As the political season is hitting its fever pitch, we’ve been reading a lot about the two candidates. While this post is in no way political, I did read an article about Obama that really got me thinking. No matter what side of the aisle we sit on, I think everyone has to concede that being the President is not an easy job. Major, and I mean major decisions must be made everyday, often without all of the information, that will affect millions (possibly billions) of people.
Talk about pressure.
And while most of us do not have to make the decisions that could send soldiers into battle or affect the global economy, we all have to make important decisions on a daily basis. Maybe we have to decide on the next product to release in our business, or if we should refinance our home, or what job offer to accept.
And everyday, on top of those major decisions, we are faced with thousands of smaller decisions. What should I eat for breakfast? Hot coffee or iced coffee? Paper or plastic?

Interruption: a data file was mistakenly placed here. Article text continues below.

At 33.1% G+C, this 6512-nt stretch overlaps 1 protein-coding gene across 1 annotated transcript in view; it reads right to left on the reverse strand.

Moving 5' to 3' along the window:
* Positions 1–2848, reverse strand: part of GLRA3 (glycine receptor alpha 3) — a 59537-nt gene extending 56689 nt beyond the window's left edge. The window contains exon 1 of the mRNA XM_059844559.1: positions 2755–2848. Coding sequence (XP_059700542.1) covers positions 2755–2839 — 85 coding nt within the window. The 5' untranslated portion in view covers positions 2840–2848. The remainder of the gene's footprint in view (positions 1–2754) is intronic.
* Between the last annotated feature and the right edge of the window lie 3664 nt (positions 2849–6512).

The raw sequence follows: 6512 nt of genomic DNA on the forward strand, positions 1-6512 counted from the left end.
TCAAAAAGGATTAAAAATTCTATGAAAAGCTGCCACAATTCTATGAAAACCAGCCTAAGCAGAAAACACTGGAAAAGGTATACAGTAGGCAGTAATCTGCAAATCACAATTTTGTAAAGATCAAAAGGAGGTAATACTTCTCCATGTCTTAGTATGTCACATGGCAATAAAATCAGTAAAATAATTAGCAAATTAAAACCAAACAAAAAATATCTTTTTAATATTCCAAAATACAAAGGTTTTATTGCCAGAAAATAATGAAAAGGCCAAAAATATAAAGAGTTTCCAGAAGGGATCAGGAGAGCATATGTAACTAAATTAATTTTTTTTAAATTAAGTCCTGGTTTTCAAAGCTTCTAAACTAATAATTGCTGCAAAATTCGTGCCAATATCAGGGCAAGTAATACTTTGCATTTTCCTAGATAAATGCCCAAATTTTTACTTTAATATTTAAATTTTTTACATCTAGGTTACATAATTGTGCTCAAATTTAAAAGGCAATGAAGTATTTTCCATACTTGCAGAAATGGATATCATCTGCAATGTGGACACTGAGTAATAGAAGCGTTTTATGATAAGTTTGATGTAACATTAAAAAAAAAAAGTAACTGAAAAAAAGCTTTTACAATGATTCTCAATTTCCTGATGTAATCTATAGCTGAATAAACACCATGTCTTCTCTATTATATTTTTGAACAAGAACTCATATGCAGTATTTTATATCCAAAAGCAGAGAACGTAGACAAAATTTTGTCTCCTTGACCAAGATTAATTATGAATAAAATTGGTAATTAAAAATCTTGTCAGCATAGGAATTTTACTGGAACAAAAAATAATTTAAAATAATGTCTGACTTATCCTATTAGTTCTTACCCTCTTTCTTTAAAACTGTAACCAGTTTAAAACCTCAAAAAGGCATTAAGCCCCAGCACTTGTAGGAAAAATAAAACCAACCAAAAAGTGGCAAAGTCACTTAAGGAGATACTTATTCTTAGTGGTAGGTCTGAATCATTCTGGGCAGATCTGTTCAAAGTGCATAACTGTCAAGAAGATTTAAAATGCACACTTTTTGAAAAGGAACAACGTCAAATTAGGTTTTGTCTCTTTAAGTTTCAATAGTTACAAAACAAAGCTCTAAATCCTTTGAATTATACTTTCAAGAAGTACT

A couple of weeks ago, I wrote about the problem of choice and how having too many choices can actually make us less happy (i.e. shopping for a pair of the ‘perfect’ jeans at the mall). There is no perfect pair. And the more pairs we are exposed to, the less perfect we believe our choice to be.
What happens when you not only have to decide about which jeans to buy, but which credit card to put it on, which podcast to listen to in the car, which roads to take home to avoid traffic, what to cook for dinner, what to watch on tv, etc.